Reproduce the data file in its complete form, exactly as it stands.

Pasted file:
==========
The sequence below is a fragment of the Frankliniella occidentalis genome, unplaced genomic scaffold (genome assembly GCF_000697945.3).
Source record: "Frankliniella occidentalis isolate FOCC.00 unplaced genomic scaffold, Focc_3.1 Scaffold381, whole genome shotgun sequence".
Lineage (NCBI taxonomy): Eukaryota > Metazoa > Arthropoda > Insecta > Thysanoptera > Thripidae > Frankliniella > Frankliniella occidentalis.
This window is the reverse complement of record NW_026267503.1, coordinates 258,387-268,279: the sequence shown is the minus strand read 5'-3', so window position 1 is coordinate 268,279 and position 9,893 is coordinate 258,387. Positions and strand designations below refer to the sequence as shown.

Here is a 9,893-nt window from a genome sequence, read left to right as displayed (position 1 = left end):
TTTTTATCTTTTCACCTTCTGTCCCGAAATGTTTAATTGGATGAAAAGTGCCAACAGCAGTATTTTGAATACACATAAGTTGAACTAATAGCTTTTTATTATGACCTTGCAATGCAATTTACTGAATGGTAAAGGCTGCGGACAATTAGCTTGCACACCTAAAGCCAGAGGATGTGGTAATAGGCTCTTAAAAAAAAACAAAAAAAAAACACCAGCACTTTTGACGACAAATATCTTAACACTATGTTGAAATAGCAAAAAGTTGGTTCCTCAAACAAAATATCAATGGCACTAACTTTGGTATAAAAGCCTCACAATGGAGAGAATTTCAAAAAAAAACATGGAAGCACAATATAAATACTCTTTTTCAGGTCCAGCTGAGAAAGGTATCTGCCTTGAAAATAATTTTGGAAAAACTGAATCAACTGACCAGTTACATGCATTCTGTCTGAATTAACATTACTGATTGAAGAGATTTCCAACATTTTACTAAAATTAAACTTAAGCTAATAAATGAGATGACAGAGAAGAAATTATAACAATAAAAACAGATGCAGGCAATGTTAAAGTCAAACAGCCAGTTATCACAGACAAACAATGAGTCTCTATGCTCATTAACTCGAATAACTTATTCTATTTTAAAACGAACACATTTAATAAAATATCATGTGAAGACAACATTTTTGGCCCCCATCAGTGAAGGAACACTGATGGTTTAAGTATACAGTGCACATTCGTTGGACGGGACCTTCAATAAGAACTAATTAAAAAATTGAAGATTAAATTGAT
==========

The sequence below is a fragment of the Frankliniella occidentalis genome, unplaced genomic scaffold (genome assembly GCF_000697945.3).
Source record: "Frankliniella occidentalis isolate FOCC.00 unplaced genomic scaffold, Focc_3.1 Scaffold381, whole genome shotgun sequence".
Lineage (NCBI taxonomy): Eukaryota > Metazoa > Arthropoda > Insecta > Thysanoptera > Thripidae > Frankliniella > Frankliniella occidentalis.
This window is the reverse complement of record NW_026267503.1, coordinates 258,387-268,279: the sequence shown is the minus strand read 5'-3', so window position 1 is coordinate 268,279 and position 9,893 is coordinate 258,387. Positions and strand designations below refer to the sequence as shown.

Here is a 9,893-nt window from a genome sequence, read left to right as displayed (position 1 = left end):
TTTTTATCTTTTCACCTTCTGTCCCGAAATGTTTAATTGGATGAAAAGTGCCAACAGCAGTATTTTGAATACACATAAGTTGAACTAATAGCTTTTTATTATGACCTTGCAATGCAATTTACTGAATGGTAAAGGCTGCGGACAATTAGCTTGCACACCTAAAGCCAGAGGATGTGGTAATAGGCTCTTAAAAAAAAACAAAAAAAAAACACCAGCACTTTTGACGACAAATATCTTAACACTATGTTGAAATAGCAAAAAGTTGGTTCCTCAAACAAAATATCAATGGCACTAACTTTGGTATAAAAGCCTCACAATGGAGAGAATTTCAAAAAAAAACATGGAAGCACAATATAAATACTCTTTTTCAGGTCCAGCTGAGAAAGGTATCTGCCTTGAAAATAATTTTGGAAAAACTGAATCAACTGACCAGTTACATGCATTCTGTCTGAATTAACATTACTGATTGAAGAGATTTCCAACATTTTACTAAAATTAAACTTAAGCTAATAAATGAGATGACAGAGAAGAAATTATAACAATAAAAACAGATGCAGGCAATGTTAAAGTCAAACAGCCAGTTATCACAGACAAACAATGAGTCTCTATGCTCATTAACTCGAATAACTTATTCTATTTTAAAACGAACACATTTAATAAAATATCATGTGAAGACAACATTTTTGGCCCCCATCAGTGAAGGAACACTGATGGTTTAAGTATACAGTGCACATTCGTTGGACGGGACCTTCAATAAGAACTAATTAAAAAATTGAAGATTAAATTGAT